Gina Christian

Although I’m not particularly adept in the kitchen (my cooking sustains me, but I wouldn’t inflict it on anyone else), I do enjoy grocery shopping. For me, there’s something comforting about meandering through the aisles, searching for the perfect apple, the freshest croissants, the most exotic coffee beans.

I chuckle to see kids wheedle their parents for treats just as I did, and I’m heartened to think that amid the stress of daily life, my fellow shoppers will find at least a few moments of relaxation over a nourishing meal.

As one jovial store manager used to tell me, supermarkets are happy, life-affirming places.

But not when your nation is under relentless attack by Russian forces.

For dozens in Kremenchuk, Ukraine, an everyday errand turned deadly, as a missile – a Soviet long-range X-22, designed to take out war ships – slammed into the Amstor mall, where some 1,000 customers and staff were on hand. A nearby machinery plant was struck by a second missile.

The June 27 attack killed at least 20 and injured close to 60, half of them critically. Many of the deceased were so badly burned in the ensuing fire — which gutted the mall — that DNA samples from relatives will be required for identification.


Six employees of the mall’s Silpo grocery store, part of a vibrant national supermarket chain that features traditional and artisan Ukrainian foods, were injured.

In a 2020 interview with a trade magazine, Silpo chief marketing officer Ekaterina Oguryaeva said her company’s growing network of stores were on a “mission … to inspire joy.”

That’s a task unshared by Russian aggressors, whose Feb. 24 invasion – which continues assaults launched in 2014, with the attempted annexation of Crimea and the backing of separatist regions in Donetsk and Luhansk – has now been declared a violation of the 1948 Genocide Convention by New Lines Institute, the Raoul Wallenberg Centre for Human Rights, and Ukraine itself, which has filed charges of genocide by Russia with the International Court of Justice.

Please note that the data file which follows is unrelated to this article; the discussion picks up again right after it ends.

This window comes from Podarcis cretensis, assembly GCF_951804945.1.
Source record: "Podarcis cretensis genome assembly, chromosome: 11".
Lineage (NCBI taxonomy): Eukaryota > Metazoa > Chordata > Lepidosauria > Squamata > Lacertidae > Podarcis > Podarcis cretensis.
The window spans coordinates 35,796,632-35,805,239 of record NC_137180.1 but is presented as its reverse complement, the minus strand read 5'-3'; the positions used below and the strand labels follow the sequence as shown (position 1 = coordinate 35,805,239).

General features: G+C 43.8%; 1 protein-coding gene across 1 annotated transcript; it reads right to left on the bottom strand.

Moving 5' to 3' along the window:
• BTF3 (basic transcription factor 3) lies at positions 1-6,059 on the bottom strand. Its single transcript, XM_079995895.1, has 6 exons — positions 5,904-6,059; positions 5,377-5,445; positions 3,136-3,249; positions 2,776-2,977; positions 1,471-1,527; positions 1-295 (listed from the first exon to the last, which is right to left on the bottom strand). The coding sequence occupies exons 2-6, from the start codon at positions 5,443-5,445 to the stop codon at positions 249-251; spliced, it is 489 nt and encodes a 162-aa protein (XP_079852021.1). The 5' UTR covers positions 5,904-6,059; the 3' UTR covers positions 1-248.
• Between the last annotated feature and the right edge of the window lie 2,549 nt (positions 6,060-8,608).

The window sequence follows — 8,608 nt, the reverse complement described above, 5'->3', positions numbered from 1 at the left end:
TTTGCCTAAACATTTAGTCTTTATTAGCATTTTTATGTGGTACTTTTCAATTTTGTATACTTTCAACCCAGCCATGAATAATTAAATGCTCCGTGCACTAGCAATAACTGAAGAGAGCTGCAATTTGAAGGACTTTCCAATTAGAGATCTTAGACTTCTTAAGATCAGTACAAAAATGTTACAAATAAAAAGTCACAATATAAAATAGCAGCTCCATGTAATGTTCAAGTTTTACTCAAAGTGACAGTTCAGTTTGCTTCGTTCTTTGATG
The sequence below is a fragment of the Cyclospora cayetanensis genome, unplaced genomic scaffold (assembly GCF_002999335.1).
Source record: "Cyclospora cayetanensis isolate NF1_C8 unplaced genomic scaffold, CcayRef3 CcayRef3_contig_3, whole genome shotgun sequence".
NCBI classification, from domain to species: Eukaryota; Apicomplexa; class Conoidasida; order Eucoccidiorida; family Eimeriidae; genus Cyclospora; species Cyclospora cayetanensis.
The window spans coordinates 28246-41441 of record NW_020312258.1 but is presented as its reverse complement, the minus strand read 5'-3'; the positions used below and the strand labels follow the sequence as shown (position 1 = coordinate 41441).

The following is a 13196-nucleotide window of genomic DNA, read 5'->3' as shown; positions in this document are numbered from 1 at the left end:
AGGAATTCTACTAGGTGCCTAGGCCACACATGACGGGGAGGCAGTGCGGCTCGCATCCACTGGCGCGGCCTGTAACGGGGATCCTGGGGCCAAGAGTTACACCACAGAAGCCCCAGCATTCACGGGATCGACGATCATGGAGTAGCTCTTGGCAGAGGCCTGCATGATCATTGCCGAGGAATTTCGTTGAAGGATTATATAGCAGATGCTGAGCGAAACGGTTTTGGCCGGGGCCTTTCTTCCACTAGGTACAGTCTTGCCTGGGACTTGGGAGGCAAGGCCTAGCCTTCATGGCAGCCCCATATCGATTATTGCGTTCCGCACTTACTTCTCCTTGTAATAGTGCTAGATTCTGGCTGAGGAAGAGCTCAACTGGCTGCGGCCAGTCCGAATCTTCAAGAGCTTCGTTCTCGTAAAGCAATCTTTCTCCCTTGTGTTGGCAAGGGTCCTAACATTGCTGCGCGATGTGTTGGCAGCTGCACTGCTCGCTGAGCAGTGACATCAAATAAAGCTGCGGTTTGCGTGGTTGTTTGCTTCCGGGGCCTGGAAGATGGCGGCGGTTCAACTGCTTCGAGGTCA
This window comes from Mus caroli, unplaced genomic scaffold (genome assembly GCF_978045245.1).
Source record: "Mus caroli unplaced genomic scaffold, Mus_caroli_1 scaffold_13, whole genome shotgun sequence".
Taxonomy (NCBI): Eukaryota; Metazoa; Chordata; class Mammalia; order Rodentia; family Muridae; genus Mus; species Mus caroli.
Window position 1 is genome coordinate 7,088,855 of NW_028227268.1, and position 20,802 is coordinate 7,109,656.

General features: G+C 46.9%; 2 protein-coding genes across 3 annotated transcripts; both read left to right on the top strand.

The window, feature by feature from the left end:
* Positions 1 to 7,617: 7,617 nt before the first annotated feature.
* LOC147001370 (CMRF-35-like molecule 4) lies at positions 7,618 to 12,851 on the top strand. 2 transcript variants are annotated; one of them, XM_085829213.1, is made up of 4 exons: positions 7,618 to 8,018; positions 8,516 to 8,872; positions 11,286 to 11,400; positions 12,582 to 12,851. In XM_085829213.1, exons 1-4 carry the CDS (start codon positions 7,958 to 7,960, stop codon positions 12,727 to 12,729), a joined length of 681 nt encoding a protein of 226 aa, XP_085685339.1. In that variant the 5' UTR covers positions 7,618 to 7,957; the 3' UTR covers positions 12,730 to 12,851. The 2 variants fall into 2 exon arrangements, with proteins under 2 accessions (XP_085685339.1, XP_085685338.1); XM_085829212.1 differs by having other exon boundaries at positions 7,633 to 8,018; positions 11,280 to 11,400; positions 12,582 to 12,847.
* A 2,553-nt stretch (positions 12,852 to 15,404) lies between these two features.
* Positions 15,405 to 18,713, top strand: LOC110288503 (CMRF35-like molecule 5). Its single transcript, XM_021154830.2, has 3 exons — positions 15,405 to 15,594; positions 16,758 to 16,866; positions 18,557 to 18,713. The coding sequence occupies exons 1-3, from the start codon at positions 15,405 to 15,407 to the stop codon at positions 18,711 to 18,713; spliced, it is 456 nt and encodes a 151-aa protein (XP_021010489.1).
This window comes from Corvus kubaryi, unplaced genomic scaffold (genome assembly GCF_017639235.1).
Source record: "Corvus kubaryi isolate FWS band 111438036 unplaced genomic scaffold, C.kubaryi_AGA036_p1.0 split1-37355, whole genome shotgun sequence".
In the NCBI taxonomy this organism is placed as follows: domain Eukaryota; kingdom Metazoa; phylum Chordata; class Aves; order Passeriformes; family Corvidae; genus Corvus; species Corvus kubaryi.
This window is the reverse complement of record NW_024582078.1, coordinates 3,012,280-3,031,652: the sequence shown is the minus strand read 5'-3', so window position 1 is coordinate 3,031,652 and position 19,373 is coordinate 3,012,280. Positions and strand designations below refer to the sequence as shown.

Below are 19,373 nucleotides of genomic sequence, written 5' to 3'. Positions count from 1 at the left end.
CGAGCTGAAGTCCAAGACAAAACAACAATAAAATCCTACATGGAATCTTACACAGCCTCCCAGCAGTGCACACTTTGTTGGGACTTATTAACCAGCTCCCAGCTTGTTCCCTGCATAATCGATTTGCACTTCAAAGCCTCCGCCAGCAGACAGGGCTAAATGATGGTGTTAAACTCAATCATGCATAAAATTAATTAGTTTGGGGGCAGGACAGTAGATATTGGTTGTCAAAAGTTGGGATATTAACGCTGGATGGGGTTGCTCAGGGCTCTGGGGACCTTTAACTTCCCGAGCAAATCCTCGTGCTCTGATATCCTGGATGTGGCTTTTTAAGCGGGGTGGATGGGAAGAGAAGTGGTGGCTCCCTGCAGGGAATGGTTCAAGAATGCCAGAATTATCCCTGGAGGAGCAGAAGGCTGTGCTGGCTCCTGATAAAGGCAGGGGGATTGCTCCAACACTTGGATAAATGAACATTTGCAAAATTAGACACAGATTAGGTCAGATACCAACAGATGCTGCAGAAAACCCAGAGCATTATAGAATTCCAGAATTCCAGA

And the suffering is by no means confined to Ukraine.

Among the atrocities cited by global leaders is Russia’s blockade of Ukrainian ports, trapping millions of tons of wheat and other cereal grains. With Ukraine as a major global supplier of grain and cooking oils, an estimated 44 million in 38 countries are now at risk of starvation.


Margarita Simonyan, editor-in-chief of the Kremlin-backed RT network, said at the recent St. Petersburg Economic Forum the prospect of such suffering was a welcome one.

Citing what she called a common joke in Moscow, she said “all our hope is in the famine” as a way of having economic sanctions against Russia removed.

Yale historian Timothy Snyder, a renowned expert on Ukraine, stated that “Russia has a hunger plan” whereby that nation’s president, Vladimir Putin, “is preparing to starve much of the developing world as the next stage in his war in Europe.”

In the process, said Snyder, Putin hopes to “generate refugees from North Africa and the Middle East, areas usually fed by Ukraine,” create instability in the European Union and force the world to accept Russia’s barbaric land grab in Ukraine.

Essentially, “Russia is planning to starve Asians and Africans in order to win its war in Europe,” said Snyder. “This is a new level of colonialism, and the latest chapter of hunger politics.”

In the hands of tyrants, the God-given gift of food is no less a weapon than an X-22 missile, ravaging both body and soul.

Ukraine, and indeed the world, are under attack, with millions at imminent risk.

As we in the U.S. celebrate our Independence Day — sharing the earth’s harvest with family and friends in freedom – may the Bread of Life give us the courage to ensure Ukrainians and all people of goodwill can enjoy the fruits not only of the field, but of liberty itself.


Gina Christian is a senior content producer at, host of the Inside podcast and author of the forthcoming book “Stations of the Cross for Sexual Abuse Survivors.” Follow her on Twitter at @GinaJesseReina